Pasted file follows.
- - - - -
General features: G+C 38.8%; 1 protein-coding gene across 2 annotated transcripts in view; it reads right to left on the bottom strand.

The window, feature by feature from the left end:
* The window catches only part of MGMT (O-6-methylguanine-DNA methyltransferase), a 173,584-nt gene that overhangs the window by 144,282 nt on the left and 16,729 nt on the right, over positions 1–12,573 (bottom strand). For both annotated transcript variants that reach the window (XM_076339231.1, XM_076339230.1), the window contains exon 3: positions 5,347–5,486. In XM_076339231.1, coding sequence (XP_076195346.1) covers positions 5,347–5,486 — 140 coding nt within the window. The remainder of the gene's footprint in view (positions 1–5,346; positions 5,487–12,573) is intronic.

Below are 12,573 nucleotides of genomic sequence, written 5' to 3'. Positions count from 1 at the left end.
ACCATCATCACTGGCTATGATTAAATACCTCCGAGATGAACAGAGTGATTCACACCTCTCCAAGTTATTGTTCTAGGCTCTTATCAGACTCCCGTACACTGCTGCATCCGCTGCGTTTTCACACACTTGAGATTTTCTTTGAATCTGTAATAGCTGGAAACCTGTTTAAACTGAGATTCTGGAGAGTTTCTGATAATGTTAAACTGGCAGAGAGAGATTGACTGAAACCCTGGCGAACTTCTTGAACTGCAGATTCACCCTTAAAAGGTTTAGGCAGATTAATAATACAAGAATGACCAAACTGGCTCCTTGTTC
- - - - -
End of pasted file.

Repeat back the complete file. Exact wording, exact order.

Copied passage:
General features: G+C 38.8%; 1 protein-coding gene across 2 annotated transcripts in view; it reads right to left on the bottom strand.

The window, feature by feature from the left end:
* The window catches only part of MGMT (O-6-methylguanine-DNA methyltransferase), a 173,584-nt gene that overhangs the window by 144,282 nt on the left and 16,729 nt on the right, over positions 1–12,573 (bottom strand). For both annotated transcript variants that reach the window (XM_076339231.1, XM_076339230.1), the window contains exon 3: positions 5,347–5,486. In XM_076339231.1, coding sequence (XP_076195346.1) covers positions 5,347–5,486 — 140 coding nt within the window. The remainder of the gene's footprint in view (positions 1–5,346; positions 5,487–12,573) is intronic.

Below are 12,573 nucleotides of genomic sequence, written 5' to 3'. Positions count from 1 at the left end.
ACCATCATCACTGGCTATGATTAAATACCTCCGAGATGAACAGAGTGATTCACACCTCTCCAAGTTATTGTTCTAGGCTCTTATCAGACTCCCGTACACTGCTGCATCCGCTGCGTTTTCACACACTTGAGATTTTCTTTGAATCTGTAATAGCTGGAAACCTGTTTAAACTGAGATTCTGGAGAGTTTCTGATAATGTTAAACTGGCAGAGAGAGATTGACTGAAACCCTGGCGAACTTCTTGAACTGCAGATTCACCCTTAAAAGGTTTAGGCAGATTAATAATACAAGAATGACCAAACTGGCTCCTTGTTC